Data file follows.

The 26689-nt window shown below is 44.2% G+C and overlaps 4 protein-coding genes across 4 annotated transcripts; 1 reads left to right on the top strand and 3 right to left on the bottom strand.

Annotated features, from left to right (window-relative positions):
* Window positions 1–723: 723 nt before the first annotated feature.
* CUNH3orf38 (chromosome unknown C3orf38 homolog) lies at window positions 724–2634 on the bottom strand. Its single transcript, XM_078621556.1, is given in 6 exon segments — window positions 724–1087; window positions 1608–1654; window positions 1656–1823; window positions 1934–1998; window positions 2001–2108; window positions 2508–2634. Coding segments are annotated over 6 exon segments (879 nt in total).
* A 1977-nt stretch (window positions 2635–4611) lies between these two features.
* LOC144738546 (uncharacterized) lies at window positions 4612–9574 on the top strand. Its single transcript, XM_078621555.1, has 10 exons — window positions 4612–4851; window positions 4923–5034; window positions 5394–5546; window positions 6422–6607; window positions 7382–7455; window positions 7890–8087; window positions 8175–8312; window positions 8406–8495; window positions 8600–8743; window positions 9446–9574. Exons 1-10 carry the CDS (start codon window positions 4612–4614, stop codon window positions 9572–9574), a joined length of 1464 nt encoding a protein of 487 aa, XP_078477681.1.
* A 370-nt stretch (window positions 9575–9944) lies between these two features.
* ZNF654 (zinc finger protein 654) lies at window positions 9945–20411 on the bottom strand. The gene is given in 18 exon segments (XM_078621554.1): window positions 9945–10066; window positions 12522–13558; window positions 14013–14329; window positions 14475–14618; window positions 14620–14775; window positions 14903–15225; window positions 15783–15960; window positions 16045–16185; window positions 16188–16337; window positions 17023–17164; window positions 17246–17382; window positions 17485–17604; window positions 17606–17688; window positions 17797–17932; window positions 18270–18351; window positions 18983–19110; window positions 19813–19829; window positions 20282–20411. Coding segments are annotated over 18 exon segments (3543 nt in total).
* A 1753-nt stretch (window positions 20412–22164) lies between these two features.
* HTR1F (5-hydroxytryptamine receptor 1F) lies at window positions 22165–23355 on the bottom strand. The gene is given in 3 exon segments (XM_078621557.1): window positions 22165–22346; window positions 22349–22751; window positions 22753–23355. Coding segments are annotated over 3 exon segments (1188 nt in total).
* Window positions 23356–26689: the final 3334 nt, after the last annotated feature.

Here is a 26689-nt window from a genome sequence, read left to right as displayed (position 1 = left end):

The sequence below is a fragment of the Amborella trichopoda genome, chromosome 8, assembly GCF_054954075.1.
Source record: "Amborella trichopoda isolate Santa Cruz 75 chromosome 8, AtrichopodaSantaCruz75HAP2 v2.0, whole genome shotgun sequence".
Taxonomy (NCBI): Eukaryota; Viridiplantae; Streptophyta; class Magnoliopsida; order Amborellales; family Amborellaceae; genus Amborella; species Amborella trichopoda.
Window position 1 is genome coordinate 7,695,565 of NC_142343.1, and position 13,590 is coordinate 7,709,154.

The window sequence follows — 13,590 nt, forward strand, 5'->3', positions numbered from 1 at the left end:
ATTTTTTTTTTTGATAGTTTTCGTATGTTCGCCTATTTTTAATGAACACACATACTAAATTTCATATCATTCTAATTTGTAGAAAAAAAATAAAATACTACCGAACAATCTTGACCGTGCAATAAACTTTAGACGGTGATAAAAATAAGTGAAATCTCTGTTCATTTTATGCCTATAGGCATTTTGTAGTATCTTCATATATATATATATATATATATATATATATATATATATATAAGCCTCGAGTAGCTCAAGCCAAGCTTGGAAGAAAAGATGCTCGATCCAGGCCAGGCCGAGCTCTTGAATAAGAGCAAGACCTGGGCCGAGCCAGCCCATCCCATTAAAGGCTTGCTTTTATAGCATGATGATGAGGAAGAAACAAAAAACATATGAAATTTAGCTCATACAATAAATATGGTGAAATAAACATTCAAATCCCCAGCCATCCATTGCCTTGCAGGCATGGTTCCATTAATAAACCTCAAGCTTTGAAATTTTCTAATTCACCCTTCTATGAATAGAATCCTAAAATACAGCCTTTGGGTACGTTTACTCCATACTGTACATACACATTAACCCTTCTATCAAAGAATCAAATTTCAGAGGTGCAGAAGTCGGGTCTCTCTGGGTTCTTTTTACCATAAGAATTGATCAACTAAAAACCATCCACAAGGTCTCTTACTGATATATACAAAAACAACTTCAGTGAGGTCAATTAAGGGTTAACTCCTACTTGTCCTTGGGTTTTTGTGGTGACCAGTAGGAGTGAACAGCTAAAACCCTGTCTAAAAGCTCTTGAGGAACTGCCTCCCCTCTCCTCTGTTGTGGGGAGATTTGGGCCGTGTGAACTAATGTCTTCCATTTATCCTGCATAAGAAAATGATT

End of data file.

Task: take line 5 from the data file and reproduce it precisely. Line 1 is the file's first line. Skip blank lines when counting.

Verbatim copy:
* A 1977-nt stretch (window positions 2635–4611) lies between these two features.